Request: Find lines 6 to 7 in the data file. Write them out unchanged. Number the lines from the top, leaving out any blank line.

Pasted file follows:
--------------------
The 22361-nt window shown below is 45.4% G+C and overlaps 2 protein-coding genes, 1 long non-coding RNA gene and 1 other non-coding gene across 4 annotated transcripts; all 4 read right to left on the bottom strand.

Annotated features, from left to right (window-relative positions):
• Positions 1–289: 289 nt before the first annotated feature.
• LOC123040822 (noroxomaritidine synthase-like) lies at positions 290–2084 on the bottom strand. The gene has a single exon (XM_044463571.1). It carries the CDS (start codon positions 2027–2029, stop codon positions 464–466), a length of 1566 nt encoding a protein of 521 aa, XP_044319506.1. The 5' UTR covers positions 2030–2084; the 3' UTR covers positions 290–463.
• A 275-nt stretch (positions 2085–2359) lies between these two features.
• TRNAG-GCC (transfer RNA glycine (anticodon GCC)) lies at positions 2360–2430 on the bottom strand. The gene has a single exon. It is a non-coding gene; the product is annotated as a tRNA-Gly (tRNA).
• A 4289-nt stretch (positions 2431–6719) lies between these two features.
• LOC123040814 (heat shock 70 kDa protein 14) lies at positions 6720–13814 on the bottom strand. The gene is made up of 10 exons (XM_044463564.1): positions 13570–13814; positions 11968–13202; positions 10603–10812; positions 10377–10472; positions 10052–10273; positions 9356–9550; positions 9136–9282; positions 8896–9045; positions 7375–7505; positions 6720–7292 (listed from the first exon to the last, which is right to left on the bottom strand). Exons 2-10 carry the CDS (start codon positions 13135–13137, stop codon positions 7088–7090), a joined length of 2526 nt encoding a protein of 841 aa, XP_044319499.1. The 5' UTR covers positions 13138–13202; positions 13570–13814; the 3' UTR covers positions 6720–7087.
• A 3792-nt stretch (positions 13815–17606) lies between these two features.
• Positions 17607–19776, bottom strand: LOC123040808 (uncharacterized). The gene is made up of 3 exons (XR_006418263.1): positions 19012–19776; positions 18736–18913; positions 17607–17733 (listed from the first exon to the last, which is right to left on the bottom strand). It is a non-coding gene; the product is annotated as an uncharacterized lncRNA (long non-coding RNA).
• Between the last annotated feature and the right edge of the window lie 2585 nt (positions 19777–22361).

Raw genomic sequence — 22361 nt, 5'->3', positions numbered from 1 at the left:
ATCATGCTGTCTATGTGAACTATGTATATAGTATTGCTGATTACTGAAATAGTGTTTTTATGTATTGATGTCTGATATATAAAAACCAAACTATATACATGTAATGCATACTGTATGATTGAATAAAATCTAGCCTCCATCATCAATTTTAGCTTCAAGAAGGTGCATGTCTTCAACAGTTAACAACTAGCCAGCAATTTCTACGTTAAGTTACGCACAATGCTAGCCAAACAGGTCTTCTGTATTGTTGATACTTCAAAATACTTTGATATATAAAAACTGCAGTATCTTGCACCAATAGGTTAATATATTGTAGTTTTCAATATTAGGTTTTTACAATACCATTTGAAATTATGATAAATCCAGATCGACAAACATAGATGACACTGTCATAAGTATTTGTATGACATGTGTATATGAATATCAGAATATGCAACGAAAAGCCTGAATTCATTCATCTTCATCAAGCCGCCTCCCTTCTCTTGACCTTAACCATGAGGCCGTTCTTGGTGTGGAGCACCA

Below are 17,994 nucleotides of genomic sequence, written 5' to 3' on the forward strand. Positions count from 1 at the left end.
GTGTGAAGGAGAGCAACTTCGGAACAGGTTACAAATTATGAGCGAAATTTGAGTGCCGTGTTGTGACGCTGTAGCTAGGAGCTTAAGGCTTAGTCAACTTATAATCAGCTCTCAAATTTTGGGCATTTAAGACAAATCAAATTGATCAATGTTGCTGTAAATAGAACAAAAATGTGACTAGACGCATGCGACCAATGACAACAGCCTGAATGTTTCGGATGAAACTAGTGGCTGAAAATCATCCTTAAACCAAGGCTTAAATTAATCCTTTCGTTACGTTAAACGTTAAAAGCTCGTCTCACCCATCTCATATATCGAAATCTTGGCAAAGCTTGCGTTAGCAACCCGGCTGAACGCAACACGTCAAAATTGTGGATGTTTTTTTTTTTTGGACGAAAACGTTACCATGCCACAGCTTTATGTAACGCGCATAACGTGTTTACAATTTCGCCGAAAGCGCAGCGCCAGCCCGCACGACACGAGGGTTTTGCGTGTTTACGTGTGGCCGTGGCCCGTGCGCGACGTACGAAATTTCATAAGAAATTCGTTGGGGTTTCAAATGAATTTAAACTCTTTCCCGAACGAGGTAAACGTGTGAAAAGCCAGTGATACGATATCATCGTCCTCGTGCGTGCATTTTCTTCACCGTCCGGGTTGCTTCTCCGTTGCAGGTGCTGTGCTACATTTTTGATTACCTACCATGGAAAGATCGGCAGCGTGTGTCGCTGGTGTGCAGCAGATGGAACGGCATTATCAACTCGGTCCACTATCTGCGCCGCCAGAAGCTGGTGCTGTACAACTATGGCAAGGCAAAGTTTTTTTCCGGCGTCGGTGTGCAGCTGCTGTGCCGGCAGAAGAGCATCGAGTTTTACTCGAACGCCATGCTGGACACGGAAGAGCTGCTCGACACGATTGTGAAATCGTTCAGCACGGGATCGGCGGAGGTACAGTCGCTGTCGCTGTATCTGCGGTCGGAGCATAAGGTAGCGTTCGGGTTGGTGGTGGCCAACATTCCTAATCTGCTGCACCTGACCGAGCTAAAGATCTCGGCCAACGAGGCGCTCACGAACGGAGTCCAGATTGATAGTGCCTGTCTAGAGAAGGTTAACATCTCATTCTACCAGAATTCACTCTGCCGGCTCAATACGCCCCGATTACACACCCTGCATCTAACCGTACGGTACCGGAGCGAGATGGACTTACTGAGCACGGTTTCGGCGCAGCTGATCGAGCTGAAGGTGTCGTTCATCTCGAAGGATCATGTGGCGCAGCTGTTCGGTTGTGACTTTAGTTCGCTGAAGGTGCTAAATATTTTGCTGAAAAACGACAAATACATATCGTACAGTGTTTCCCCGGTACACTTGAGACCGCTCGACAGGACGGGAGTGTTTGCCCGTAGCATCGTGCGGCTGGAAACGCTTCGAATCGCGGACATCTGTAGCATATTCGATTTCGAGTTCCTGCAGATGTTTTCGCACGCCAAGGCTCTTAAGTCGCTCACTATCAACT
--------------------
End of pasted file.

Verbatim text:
• TRNAG-GCC (transfer RNA glycine (anticodon GCC)) lies at positions 2360–2430 on the bottom strand. The gene has a single exon. It is a non-coding gene; the product is annotated as a tRNA-Gly (tRNA).
• A 4289-nt stretch (positions 2431–6719) lies between these two features.